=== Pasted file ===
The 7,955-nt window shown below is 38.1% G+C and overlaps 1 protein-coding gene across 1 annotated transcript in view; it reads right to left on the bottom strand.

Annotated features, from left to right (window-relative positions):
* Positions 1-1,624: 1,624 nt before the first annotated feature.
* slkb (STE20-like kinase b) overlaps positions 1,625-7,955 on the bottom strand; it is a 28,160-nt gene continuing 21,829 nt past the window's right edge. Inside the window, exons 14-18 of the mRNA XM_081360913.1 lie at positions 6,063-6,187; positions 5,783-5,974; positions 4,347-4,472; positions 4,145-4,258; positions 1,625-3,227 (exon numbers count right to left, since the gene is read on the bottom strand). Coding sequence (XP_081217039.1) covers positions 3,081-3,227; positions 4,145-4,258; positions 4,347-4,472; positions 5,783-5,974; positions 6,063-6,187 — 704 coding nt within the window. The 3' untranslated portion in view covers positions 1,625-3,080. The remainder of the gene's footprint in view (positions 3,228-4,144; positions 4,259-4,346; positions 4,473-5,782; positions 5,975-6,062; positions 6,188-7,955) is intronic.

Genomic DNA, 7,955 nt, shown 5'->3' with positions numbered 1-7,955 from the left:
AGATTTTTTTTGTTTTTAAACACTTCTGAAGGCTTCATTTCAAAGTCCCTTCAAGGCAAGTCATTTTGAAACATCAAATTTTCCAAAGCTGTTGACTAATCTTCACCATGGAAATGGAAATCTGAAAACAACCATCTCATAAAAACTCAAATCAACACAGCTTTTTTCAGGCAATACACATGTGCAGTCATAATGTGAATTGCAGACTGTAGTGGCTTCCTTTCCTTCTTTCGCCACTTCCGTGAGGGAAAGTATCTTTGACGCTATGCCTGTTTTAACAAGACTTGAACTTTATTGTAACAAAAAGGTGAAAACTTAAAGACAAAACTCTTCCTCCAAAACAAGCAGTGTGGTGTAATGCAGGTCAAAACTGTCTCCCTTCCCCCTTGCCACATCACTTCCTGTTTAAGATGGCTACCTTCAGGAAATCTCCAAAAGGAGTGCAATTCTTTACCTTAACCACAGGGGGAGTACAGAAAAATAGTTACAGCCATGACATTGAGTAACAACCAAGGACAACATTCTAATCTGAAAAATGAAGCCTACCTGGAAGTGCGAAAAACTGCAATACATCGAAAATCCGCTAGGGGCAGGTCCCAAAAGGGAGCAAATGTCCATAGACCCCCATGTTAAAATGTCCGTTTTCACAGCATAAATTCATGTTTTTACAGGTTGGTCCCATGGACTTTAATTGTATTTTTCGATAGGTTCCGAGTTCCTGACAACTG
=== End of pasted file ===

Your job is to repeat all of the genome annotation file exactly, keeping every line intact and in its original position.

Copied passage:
The 7,955-nt window shown below is 38.1% G+C and overlaps 1 protein-coding gene across 1 annotated transcript in view; it reads right to left on the bottom strand.

Annotated features, from left to right (window-relative positions):
* Positions 1-1,624: 1,624 nt before the first annotated feature.
* slkb (STE20-like kinase b) overlaps positions 1,625-7,955 on the bottom strand; it is a 28,160-nt gene continuing 21,829 nt past the window's right edge. Inside the window, exons 14-18 of the mRNA XM_081360913.1 lie at positions 6,063-6,187; positions 5,783-5,974; positions 4,347-4,472; positions 4,145-4,258; positions 1,625-3,227 (exon numbers count right to left, since the gene is read on the bottom strand). Coding sequence (XP_081217039.1) covers positions 3,081-3,227; positions 4,145-4,258; positions 4,347-4,472; positions 5,783-5,974; positions 6,063-6,187 — 704 coding nt within the window. The 3' untranslated portion in view covers positions 1,625-3,080. The remainder of the gene's footprint in view (positions 3,228-4,144; positions 4,259-4,346; positions 4,473-5,782; positions 5,975-6,062; positions 6,188-7,955) is intronic.

Genomic DNA, 7,955 nt, shown 5'->3' with positions numbered 1-7,955 from the left:
AGATTTTTTTTGTTTTTAAACACTTCTGAAGGCTTCATTTCAAAGTCCCTTCAAGGCAAGTCATTTTGAAACATCAAATTTTCCAAAGCTGTTGACTAATCTTCACCATGGAAATGGAAATCTGAAAACAACCATCTCATAAAAACTCAAATCAACACAGCTTTTTTCAGGCAATACACATGTGCAGTCATAATGTGAATTGCAGACTGTAGTGGCTTCCTTTCCTTCTTTCGCCACTTCCGTGAGGGAAAGTATCTTTGACGCTATGCCTGTTTTAACAAGACTTGAACTTTATTGTAACAAAAAGGTGAAAACTTAAAGACAAAACTCTTCCTCCAAAACAAGCAGTGTGGTGTAATGCAGGTCAAAACTGTCTCCCTTCCCCCTTGCCACATCACTTCCTGTTTAAGATGGCTACCTTCAGGAAATCTCCAAAAGGAGTGCAATTCTTTACCTTAACCACAGGGGGAGTACAGAAAAATAGTTACAGCCATGACATTGAGTAACAACCAAGGACAACATTCTAATCTGAAAAATGAAGCCTACCTGGAAGTGCGAAAAACTGCAATACATCGAAAATCCGCTAGGGGCAGGTCCCAAAAGGGAGCAAATGTCCATAGACCCCCATGTTAAAATGTCCGTTTTCACAGCATAAATTCATGTTTTTACAGGTTGGTCCCATGGACTTTAATTGTATTTTTCGATAGGTTCCGAGTTCCTGACAACTG